7. BradSmith

    BradSmith Unregistered Supplier ECF Veteran

    Jan 8, 2010
    Northern Michigan USA
    I wonder if I could get away with using two 14500's without a voltage resistor if I used a high resistance atty?
  8. BiffRocko

    BiffRocko Ultra Member Verified Member ECF Veteran

    Jul 2, 2010
    San Diego, CA USA
    I think you mean voltage regulator. A voltage regulator is going to provide a consistent output voltage (eg. dropping a 7.4v source to 5v at a different point in the circuit), but using a higher resistance atty will not change the voltage from 7.4v. It will reduce the overall wattage versus a lower resistance atomizer though.

    When it comes to vaping, that final power calculation is what we really care about in terms of performance. As BuzzKill explained earlier, it translates directly to how much heat comes out of the coil.
  9. Drevly

    Drevly Senior Member ECF Veteran

    Feb 19, 2010
    Janesville, Wisconsin
    Hi Biff, I too, have to chime in with the others on how awesome it was for you to go to the trouble of compiling all this info & sharing it. Now, you just might be the person to put this question to, :) as I wasn't really sure of exactly where it should go. Ok, here it is: I just recently got my first mod, a Sabre 5V. So far I've used with it a standard 510 fact a newer one, and have dripped a good amount of juice to it. What I think I'm noticing is that after 2-3 vapes, the flavor is pretty much gone & what's left is just kind of a burnt hit, without the flavor. It would seem then, that w/the high power mods, you just need a lot of dripping to keep up with it. Or, is there a trick/method that I am just not aware of? I guess if you just have to drip that often with these, then that's just the way it is, altho it isn't prefered of course. Going the way I've experienced it so far, it would seem new drips would be needed about every 3 vapes or so. Hard to believe that's right tho, as I did a lot of research on them before getting one & hadn't seen this mentioned. (and it would be a serious drawback to functionality, I'd think.) Keeping in mind that I AM a 5V noobie in usage however, I think I need some feedback on this. Thanks in advance to you & anyone else with insight to share.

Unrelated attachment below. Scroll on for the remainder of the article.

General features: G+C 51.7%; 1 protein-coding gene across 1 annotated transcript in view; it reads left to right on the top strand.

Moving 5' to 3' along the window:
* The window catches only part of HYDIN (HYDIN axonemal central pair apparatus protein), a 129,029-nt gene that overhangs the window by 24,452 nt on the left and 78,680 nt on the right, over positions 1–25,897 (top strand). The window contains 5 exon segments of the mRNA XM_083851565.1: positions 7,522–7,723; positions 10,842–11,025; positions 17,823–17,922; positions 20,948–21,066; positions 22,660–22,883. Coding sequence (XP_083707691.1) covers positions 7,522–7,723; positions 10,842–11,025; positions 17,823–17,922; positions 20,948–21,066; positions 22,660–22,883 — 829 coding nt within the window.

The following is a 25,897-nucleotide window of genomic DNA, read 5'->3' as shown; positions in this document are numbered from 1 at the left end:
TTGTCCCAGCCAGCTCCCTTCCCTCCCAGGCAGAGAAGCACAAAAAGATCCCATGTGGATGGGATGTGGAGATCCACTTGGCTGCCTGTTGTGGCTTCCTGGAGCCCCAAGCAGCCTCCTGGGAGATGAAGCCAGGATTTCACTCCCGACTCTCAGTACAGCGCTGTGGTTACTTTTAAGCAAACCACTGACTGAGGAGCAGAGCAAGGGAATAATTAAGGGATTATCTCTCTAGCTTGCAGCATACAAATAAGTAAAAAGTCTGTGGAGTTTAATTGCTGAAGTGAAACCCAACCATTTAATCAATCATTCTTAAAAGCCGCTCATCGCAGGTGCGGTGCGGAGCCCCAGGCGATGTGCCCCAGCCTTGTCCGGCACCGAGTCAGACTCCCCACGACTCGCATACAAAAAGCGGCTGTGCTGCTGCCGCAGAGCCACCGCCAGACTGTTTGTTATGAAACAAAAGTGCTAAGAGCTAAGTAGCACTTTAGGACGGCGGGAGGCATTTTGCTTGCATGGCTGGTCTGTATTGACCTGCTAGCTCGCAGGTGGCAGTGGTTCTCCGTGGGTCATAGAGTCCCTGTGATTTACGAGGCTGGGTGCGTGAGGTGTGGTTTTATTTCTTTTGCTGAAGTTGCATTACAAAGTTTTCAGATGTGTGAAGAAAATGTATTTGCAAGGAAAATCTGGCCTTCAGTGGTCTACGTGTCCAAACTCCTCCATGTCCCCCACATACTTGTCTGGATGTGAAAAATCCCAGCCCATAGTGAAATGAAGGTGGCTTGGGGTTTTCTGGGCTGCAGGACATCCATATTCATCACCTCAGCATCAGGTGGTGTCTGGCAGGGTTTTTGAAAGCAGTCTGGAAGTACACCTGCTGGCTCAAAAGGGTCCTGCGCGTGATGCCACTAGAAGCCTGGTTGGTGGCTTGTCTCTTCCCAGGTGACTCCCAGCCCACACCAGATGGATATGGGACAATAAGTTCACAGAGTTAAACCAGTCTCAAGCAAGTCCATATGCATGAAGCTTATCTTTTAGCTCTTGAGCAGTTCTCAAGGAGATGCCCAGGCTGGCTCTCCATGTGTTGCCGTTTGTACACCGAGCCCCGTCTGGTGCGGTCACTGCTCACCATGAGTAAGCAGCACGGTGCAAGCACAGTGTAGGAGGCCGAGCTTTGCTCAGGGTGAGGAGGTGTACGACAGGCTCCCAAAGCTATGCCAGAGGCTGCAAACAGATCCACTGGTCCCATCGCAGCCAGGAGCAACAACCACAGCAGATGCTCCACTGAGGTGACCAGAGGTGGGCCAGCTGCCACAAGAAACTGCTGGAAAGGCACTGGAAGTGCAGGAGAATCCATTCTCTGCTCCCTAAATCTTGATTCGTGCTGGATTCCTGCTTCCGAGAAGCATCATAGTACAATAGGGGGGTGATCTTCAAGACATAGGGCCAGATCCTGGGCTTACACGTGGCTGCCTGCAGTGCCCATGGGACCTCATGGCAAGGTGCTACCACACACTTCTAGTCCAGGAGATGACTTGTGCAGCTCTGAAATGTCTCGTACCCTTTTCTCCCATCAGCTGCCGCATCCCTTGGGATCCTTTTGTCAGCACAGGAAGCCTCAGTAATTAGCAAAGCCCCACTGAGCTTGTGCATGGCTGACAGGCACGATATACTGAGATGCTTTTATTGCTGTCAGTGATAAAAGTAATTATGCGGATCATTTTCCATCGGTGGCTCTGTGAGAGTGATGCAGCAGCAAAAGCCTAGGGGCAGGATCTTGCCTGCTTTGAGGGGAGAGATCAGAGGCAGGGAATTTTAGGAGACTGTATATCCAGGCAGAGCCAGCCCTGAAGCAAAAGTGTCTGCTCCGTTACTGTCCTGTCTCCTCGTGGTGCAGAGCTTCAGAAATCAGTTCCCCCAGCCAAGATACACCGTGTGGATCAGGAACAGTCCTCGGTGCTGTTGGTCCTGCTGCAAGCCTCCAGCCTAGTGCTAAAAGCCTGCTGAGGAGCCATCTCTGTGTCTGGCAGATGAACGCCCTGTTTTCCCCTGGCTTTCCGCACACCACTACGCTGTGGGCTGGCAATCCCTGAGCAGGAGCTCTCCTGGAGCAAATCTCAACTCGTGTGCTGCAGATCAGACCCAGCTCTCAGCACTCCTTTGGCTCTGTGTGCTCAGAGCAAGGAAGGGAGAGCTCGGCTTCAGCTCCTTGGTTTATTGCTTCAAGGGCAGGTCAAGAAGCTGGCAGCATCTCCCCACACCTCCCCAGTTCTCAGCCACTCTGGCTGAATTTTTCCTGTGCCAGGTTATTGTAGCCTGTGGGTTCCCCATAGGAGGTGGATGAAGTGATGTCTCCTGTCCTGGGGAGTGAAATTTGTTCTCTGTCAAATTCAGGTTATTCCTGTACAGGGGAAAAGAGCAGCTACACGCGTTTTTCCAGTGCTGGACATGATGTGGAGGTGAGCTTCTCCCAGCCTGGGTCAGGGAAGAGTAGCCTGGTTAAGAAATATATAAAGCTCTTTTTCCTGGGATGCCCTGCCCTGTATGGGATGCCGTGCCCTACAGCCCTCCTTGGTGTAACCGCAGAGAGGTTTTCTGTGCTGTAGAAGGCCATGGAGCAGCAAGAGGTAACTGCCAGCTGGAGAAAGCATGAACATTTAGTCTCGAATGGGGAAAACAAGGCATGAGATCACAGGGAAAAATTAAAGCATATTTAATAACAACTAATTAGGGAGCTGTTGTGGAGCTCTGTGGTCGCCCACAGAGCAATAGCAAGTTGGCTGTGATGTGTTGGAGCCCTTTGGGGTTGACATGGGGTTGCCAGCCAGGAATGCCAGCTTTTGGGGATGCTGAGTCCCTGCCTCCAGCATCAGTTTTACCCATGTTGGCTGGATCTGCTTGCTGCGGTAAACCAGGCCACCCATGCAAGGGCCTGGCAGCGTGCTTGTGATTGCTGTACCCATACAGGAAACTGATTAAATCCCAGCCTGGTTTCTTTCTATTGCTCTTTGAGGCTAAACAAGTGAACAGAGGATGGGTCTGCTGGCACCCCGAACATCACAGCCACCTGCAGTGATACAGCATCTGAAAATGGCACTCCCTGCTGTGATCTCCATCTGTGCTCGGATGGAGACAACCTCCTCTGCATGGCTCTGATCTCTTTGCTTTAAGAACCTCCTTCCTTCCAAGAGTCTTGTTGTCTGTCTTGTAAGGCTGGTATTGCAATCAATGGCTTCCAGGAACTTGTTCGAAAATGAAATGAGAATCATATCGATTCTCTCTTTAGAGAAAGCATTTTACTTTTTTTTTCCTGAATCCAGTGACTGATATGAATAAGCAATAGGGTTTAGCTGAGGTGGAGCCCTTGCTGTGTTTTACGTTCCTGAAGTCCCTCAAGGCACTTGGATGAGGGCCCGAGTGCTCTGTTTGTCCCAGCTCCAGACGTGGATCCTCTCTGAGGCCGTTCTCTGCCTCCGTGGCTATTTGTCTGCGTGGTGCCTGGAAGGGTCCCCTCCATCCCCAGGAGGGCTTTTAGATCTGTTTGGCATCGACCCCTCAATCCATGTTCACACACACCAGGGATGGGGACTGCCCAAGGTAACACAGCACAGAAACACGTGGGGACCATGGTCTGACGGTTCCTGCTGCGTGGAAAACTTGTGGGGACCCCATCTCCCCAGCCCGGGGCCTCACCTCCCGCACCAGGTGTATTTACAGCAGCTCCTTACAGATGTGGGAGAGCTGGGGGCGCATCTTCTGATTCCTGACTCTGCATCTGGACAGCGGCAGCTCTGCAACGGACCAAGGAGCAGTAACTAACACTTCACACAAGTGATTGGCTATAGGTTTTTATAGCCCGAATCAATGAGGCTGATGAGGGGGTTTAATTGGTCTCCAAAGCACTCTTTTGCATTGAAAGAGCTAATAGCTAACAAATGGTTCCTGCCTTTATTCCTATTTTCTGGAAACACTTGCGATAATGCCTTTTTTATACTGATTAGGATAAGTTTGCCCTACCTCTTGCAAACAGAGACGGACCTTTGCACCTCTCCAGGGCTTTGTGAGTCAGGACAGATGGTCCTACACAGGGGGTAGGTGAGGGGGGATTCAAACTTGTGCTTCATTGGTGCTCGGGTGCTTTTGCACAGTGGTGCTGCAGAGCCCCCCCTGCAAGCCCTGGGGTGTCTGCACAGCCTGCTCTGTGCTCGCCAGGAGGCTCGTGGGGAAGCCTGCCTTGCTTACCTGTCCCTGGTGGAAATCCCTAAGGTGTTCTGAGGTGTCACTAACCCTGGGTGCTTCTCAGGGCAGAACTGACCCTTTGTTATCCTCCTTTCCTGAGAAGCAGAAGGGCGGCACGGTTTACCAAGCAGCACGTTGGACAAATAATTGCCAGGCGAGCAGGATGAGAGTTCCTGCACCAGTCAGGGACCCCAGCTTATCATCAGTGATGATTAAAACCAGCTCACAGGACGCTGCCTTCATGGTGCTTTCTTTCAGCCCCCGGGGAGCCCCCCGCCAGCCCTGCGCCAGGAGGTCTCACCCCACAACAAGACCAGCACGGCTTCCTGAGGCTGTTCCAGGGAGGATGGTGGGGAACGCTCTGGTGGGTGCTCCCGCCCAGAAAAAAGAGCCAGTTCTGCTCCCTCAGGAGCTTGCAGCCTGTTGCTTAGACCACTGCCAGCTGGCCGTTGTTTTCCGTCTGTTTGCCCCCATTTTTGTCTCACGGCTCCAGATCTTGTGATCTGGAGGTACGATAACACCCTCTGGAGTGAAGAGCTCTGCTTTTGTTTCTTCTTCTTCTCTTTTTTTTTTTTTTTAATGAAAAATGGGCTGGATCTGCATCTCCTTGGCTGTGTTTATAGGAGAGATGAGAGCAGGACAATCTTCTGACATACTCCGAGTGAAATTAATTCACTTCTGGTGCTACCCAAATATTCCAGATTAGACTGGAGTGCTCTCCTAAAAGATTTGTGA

10. BradSmith

    BradSmith Unregistered Supplier ECF Veteran

    Jan 8, 2010
    Northern Michigan USA
    Yah. I meant regulator. If I used two 14500's with a 5.5ohm high resistance atty it would work out to about ten watts right? 7.4*7.4=54.76 54.76/5.5=9.956 Is this right? It seems like it would be pretty close to a 5volt with a standard 3.5 ohm atty. Am I missing something? I would use a 5amp switch. One of the horn switches in a 3 aa box. Has anybody tried this? It seems like a very simple way to get 1800mahs and a five volt type experience.

    Wow, I'm already using the math from the OP. But I wonder, AM I missing something?
  11. BiffRocko

    BiffRocko Ultra Member Verified Member ECF Veteran